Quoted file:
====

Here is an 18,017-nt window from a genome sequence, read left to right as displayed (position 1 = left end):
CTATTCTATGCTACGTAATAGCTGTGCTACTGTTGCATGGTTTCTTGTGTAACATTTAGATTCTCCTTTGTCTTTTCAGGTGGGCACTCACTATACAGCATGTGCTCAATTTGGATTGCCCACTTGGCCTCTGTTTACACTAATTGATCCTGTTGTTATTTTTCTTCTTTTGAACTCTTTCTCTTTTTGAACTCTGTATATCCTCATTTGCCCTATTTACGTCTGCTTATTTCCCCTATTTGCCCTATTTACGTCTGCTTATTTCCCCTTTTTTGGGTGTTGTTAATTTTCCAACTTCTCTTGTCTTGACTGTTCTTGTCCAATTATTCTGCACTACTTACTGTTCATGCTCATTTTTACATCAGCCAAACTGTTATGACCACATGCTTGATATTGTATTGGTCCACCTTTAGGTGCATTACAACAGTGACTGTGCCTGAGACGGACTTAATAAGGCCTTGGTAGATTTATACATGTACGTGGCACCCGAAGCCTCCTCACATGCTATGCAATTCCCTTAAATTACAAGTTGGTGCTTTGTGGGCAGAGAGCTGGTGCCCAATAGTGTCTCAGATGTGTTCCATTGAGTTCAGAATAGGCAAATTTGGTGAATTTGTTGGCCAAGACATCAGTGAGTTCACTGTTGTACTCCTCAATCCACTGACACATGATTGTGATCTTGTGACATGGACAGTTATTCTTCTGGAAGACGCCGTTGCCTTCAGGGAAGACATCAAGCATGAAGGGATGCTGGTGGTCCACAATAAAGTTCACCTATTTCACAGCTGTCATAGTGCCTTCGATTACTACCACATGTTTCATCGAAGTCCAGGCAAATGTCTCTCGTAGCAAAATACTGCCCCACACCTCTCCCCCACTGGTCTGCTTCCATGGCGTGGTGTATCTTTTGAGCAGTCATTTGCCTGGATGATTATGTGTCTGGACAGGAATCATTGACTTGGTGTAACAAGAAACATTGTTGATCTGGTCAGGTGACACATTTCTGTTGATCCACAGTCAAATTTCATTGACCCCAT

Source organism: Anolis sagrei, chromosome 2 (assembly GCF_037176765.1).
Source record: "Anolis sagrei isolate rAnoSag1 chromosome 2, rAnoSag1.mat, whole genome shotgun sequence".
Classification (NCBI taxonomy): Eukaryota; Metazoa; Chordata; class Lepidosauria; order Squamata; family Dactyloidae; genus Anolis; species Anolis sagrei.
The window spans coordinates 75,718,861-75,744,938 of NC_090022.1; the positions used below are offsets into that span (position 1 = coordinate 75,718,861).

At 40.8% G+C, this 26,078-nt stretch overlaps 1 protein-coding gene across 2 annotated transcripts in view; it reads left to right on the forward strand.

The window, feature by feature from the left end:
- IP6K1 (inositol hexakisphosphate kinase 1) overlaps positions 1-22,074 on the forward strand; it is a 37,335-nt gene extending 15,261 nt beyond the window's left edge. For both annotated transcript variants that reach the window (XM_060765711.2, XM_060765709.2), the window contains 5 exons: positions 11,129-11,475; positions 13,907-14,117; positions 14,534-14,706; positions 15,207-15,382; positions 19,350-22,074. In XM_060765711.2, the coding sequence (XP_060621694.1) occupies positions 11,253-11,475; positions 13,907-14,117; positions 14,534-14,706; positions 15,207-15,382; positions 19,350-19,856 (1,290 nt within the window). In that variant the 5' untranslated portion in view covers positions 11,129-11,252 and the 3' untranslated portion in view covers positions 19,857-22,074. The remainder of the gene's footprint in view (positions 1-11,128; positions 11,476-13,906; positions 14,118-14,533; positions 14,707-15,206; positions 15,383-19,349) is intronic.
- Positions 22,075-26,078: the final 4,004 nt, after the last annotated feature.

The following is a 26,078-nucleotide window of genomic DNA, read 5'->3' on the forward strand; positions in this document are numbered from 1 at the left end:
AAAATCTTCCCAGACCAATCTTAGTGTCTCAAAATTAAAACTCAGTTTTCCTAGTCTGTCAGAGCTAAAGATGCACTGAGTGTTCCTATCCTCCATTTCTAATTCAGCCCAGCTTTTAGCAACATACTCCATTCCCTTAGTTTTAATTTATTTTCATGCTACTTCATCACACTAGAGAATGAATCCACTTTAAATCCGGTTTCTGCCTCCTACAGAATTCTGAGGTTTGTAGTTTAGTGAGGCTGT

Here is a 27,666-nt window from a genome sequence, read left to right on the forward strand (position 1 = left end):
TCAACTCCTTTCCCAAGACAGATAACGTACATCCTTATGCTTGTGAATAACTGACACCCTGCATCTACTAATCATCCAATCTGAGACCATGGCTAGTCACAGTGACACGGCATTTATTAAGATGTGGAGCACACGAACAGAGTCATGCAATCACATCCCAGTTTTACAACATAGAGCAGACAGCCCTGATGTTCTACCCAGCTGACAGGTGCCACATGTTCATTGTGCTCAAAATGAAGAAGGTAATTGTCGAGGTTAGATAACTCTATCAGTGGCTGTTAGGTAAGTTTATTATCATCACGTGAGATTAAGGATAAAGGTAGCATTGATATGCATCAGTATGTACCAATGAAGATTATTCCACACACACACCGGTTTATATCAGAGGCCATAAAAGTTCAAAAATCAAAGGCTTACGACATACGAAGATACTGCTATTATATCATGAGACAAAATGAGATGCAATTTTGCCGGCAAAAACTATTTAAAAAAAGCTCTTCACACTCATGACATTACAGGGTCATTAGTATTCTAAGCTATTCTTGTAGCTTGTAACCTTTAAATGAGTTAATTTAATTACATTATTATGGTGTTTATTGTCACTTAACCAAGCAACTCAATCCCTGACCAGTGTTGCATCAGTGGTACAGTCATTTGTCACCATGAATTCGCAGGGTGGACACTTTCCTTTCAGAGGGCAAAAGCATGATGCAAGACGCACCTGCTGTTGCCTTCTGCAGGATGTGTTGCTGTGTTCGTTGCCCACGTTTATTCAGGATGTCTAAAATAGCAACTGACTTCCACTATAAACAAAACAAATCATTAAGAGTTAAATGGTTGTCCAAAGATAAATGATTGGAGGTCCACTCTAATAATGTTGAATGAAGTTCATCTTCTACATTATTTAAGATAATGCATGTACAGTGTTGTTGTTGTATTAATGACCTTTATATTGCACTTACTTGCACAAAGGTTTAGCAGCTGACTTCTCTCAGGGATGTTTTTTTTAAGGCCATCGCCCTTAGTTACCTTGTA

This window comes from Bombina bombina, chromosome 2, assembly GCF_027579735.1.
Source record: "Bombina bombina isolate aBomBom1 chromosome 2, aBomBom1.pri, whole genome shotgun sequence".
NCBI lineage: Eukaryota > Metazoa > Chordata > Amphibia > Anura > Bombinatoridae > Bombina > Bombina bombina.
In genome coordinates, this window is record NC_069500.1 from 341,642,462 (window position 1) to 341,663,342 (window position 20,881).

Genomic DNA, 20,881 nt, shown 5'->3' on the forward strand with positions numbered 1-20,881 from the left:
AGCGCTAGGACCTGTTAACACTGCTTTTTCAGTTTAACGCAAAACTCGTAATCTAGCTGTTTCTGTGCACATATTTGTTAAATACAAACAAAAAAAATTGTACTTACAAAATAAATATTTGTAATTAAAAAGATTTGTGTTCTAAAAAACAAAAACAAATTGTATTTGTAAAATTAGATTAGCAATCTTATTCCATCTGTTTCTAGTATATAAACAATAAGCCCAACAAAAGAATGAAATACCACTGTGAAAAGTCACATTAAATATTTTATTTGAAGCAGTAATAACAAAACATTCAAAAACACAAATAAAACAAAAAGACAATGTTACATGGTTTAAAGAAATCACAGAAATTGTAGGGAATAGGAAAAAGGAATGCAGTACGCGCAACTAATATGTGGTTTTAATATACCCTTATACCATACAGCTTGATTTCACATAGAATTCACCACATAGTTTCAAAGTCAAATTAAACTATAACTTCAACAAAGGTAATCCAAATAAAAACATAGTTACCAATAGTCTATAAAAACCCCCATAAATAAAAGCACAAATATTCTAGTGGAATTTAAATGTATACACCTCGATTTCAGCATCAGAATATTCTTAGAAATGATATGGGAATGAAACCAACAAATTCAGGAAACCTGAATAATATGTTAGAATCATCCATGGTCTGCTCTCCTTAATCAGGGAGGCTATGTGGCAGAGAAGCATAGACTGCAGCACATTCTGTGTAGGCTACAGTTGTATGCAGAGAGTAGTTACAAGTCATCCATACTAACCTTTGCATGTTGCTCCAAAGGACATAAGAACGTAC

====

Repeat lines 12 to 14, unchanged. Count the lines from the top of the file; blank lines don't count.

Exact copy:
AAAATCTTCCCAGACCAATCTTAGTGTCTCAAAATTAAAACTCAGTTTTCCTAGTCTGTCAGAGCTAAAGATGCACTGAGTGTTCCTATCCTCCATTTCTAATTCAGCCCAGCTTTTAGCAACATACTCCATTCCCTTAGTTTTAATTTATTTTCATGCTACTTCATCACACTAGAGAATGAATCCACTTTAAATCCGGTTTCTGCCTCCTACAGAATTCTGAGGTTTGTAGTTTAGTGAGGCTGT

Here is a 27,666-nt window from a genome sequence, read left to right on the forward strand (position 1 = left end):
TCAACTCCTTTCCCAAGACAGATAACGTACATCCTTATGCTTGTGAATAACTGACACCCTGCATCTACTAATCATCCAATCTGAGACCATGGCTAGTCACAGTGACACGGCATTTATTAAGATGTGGAGCACACGAACAGAGTCATGCAATCACATCCCAGTTTTACAACATAGAGCAGACAGCCCTGATGTTCTACCCAGCTGACAGGTGCCACATGTTCATTGTGCTCAAAATGAAGAAGGTAATTGTCGAGGTTAGATAACTCTATCAGTGGCTGTTAGGTAAGTTTATTATCATCACGTGAGATTAAGGATAAAGGTAGCATTGATATGCATCAGTATGTACCAATGAAGATTATTCCACACACACACCGGTTTATATCAGAGGCCATAAAAGTTCAAAAATCAAAGGCTTACGACATACGAAGATACTGCTATTATATCATGAGACAAAATGAGATGCAATTTTGCCGGCAAAAACTATTTAAAAAAAGCTCTTCACACTCATGACATTACAGGGTCATTAGTATTCTAAGCTATTCTTGTAGCTTGTAACCTTTAAATGAGTTAATTTAATTACATTATTATGGTGTTTATTGTCACTTAACCAAGCAACTCAATCCCTGACCAGTGTTGCATCAGTGGTACAGTCATTTGTCACCATGAATTCGCAGGGTGGACACTTTCCTTTCAGAGGGCAAAAGCATGATGCAAGACGCACCTGCTGTTGCCTTCTGCAGGATGTGTTGCTGTGTTCGTTGCCCACGTTTATTCAGGATGTCTAAAATAGCAACTGACTTCCACTATAAACAAAACAAATCATTAAGAGTTAAATGGTTGTCCAAAGATAAATGATTGGAGGTCCACTCTAATAATGTTGAATGAAGTTCATCTTCTACATTATTTAAGATAATGCATGTACAGTGTTGTTGTTGTATTAATGACCTTTATATTGCACTTACTTGCACAAAGGTTTAGCAGCTGACTTCTCTCAGGGATGTTTTTTTTAAGGCCATCGCCCTTAGTTACCTTGTA